Hendrix, in the words of the linguistically impaired Doug, is "colorful." Hendrix worked for Disney for more than eight years, and it shows. He is ebullient. Although he stands before the touring entourage with feet planted firmly on the floor, he appears to quiver with energy. He's got hundreds of design details swirling around in his head at one time, yet he can focus on one problem in a pragmatic flash (turn the canoe this way; there needs to be more color in the water tubes "to give life and fantasy to the space").
Hendrix is one of a generation of designers who learned their craft from the ghostly father Walt and his first apostle Roy and the prophet Michael. When Hendrix was a child, he confides, "I dressed up like Disney. I bought Disney stock when I was 6." While still in high school, Hendrix wrote a letter to Roy Disney (Walt's nephew) seeking guidance. Disney wrote back, advising the young Hendrix to get a college education -- fulfilling the qualifications of the American mainstream rite of passage -- and then contact him again. Hendrix did and found himself in on the ground floor of the creation of the Epcot Center.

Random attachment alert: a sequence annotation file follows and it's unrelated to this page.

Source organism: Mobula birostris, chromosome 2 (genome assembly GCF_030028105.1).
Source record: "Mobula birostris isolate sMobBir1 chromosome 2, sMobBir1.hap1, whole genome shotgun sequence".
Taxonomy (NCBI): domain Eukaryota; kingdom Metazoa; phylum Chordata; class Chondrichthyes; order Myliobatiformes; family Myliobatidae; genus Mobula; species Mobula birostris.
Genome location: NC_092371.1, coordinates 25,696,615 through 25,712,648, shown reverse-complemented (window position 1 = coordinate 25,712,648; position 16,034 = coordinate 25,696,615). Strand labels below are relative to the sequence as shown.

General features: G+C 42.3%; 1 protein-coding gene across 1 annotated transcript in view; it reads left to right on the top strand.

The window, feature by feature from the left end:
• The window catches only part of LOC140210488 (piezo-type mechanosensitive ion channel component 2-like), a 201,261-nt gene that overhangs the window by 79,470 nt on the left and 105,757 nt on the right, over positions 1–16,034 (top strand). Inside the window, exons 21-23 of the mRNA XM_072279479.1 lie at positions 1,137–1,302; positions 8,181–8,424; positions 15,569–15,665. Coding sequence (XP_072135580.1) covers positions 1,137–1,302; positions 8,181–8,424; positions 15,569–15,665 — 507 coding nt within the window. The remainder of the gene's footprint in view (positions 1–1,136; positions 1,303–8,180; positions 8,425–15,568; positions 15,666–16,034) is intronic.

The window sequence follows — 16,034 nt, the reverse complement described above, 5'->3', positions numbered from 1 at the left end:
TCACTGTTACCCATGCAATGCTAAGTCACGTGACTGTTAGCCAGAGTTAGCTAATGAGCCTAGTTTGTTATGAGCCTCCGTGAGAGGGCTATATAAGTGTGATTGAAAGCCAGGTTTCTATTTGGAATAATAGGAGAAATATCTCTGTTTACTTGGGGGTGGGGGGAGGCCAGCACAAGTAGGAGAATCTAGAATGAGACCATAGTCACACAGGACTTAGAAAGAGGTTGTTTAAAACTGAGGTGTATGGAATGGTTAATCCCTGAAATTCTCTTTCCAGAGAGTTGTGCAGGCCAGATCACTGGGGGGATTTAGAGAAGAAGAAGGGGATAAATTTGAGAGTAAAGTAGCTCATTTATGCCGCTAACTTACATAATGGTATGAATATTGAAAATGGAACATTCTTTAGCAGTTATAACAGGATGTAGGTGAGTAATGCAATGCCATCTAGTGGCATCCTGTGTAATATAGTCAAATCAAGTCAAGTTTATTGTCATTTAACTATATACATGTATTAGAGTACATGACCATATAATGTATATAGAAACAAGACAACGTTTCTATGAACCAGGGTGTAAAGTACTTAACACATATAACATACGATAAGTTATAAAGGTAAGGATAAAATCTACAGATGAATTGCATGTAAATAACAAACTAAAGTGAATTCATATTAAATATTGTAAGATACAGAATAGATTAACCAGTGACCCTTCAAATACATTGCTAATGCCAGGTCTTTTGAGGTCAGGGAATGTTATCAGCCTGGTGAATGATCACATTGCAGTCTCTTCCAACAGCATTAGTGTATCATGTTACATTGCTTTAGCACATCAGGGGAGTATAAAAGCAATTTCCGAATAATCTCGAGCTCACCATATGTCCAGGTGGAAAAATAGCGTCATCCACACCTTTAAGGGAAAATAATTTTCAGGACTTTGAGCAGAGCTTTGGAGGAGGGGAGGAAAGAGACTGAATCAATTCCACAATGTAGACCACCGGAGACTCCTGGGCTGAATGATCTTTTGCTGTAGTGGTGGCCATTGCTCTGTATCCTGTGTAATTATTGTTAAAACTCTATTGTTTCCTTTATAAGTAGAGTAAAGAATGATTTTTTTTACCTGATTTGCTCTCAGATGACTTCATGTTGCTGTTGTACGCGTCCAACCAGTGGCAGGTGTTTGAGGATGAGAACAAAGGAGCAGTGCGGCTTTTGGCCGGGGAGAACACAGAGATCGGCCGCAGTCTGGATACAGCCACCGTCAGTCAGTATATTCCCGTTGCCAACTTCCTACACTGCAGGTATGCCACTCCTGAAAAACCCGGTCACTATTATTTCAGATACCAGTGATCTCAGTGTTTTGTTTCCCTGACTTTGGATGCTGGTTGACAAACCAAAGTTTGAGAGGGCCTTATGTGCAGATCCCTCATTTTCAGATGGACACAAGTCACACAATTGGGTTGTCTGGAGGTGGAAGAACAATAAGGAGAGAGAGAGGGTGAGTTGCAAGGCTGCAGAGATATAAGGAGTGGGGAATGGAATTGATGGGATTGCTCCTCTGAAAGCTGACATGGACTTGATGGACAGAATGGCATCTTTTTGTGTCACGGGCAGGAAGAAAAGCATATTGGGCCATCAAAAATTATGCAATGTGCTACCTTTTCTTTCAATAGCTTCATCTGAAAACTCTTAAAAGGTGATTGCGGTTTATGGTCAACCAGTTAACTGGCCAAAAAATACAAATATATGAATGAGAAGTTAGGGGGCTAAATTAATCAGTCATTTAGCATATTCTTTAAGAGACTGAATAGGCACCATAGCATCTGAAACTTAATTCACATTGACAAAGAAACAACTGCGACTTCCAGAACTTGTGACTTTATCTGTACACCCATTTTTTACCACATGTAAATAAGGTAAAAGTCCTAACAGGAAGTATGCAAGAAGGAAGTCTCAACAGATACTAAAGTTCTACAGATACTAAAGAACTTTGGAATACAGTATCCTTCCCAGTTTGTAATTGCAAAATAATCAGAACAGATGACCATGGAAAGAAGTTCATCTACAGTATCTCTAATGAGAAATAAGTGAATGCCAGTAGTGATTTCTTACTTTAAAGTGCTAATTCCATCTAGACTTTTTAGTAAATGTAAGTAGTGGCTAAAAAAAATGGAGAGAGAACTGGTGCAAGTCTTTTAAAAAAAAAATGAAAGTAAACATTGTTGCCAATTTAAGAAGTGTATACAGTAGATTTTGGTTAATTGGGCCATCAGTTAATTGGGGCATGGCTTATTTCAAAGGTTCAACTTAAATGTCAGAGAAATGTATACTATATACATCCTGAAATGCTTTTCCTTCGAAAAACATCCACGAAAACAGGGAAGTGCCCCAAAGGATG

Depending on one's sensibilities, this is either a tale of the American opportunistic dream or a Faustian nightmare (which indeed might be the same tale).
Hendrix moved on to work for Argosy and to design civic-theater productions in Indianapolis, bringing with him "the Disney approach to design, a theatrical approach." The family-centered Disney approach to design coincides well with recent changes in the gaming industry as gambling meccas such as Las Vegas have worked to become something more than, or other than, weekend vice trips -- rather, weekend vice trips for the whole family.
Color, excitement, a sense of moving out of the everyday -- or, as Hendrix refers to Alton, the "dull background palette of the town" -- and into the exotic: a mini-fun capital on a floating barge.